This convention is again artificial bidding and meant to help a partnership decide if it has sufficient numbers of Aces and Kings to go on to a slam bid.

I mentioned that Gerber was better than Blackwood in keeping the bidding lower. This convention keeps the bidding lower still.

The asking bids for Aces are just as you have already learned. But when it comes to finding out Kings, the asking bid is not 5 Clubs in the case of Gerber, or 5 No Trump, as in the case of Blackwood. When you are doing LADDER bidding, you use the next available bid as your asking bid, and as each of the responses goes up, the bidding goes up by one degree.

So for instance if you had an asking bid of 4 Clubs, and your partner had 0 Aces, they would bid 4 Diamonds and then you would ask for Kings by saying 5 Clubs. But in ladder bidding, you would ask for Kings by saying the next available bid, which is 4 Hearts, and the responses would be 0-4 would be 4 Spades, and so on.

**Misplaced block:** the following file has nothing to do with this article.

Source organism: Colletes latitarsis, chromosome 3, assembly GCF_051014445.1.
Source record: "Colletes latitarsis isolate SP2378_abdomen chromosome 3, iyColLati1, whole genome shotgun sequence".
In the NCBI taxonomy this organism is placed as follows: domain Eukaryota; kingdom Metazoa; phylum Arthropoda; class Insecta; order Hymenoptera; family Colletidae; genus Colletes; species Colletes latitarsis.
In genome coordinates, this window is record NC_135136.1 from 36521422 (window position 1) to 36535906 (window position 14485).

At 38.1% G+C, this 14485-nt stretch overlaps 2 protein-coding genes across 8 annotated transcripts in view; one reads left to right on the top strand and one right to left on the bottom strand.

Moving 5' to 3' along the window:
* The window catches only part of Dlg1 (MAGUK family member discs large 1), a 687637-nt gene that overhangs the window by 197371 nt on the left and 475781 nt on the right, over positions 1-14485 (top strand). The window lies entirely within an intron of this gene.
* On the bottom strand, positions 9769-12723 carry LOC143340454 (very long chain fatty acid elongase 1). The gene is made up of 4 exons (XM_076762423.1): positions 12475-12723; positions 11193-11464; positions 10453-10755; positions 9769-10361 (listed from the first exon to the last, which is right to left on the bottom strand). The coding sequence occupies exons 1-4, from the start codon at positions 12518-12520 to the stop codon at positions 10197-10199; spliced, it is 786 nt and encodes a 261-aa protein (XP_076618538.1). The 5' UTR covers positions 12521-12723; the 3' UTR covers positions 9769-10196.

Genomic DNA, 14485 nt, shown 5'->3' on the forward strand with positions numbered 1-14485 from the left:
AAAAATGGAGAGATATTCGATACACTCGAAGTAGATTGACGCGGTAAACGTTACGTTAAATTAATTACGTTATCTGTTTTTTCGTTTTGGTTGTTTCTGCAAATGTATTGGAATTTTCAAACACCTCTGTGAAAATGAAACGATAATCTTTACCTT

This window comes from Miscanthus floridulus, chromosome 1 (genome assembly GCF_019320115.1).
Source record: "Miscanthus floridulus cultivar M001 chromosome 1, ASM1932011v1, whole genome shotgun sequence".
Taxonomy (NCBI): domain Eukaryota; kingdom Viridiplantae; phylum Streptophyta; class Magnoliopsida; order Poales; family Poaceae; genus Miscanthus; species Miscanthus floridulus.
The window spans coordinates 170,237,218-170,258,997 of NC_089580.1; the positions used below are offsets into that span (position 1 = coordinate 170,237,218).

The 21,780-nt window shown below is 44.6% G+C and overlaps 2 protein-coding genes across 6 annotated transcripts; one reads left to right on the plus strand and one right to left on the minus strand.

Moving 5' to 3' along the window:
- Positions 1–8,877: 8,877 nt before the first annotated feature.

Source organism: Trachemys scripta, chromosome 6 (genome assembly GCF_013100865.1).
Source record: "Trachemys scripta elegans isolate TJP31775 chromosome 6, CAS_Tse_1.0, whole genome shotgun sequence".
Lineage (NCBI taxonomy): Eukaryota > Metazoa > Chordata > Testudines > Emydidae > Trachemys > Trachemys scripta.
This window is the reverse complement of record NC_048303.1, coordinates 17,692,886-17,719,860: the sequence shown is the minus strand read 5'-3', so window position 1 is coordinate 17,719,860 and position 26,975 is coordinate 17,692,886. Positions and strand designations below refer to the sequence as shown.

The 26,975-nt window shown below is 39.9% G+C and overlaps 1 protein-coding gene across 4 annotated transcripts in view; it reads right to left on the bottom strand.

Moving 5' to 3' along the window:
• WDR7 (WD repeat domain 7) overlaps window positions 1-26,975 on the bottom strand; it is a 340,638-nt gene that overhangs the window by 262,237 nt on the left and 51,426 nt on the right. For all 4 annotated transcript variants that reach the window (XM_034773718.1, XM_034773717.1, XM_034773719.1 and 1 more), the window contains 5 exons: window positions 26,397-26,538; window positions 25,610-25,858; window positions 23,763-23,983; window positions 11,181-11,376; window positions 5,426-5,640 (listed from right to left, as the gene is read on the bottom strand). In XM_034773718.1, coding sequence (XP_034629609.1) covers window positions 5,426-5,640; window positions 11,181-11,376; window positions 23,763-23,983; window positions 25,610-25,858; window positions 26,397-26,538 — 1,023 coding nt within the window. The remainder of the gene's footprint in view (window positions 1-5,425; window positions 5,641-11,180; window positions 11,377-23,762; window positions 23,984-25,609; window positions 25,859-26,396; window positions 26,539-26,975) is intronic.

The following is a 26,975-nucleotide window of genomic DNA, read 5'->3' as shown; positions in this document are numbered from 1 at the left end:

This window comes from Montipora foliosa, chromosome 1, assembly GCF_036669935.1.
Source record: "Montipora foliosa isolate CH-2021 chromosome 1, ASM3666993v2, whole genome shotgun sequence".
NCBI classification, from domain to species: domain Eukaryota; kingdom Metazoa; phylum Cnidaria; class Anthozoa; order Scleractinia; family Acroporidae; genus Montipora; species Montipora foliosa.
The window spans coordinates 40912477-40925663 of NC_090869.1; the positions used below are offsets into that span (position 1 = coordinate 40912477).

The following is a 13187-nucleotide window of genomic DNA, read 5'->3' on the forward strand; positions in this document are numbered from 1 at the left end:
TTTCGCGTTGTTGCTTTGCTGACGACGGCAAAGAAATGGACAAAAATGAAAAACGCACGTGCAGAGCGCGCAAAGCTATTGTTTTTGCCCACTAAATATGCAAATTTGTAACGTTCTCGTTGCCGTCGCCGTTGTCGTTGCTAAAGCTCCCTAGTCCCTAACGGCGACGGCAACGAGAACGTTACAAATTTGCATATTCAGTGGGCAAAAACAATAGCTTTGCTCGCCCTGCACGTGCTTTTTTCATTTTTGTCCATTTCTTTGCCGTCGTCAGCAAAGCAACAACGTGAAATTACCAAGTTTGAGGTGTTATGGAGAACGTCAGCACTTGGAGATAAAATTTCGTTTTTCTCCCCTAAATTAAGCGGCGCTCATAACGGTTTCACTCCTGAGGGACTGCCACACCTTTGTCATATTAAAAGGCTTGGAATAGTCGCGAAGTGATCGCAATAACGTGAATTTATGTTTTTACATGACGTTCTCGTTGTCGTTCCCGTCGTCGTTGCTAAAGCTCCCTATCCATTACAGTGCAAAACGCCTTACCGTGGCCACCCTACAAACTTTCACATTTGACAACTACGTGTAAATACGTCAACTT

There is no chart to follow for ladder bidding because on each occasion, the next bid is dependant on the one before. With this bidding, you often has enough bidding space to ask for Queens as well.

63. With the hand below, assume Gerber was used for asking for Aces, what would be the asking bid and the response bid using Ladder Bidding?

Spades             A, 5,4,2
Hearts              9,5,3,2
Diamonds         Q,8,6
Clubs                J,10

a.    5 Clubs, 5 Diamonds
b.    4 Spades, 4 No Trump
c.    4 No Trump, 5 Clubs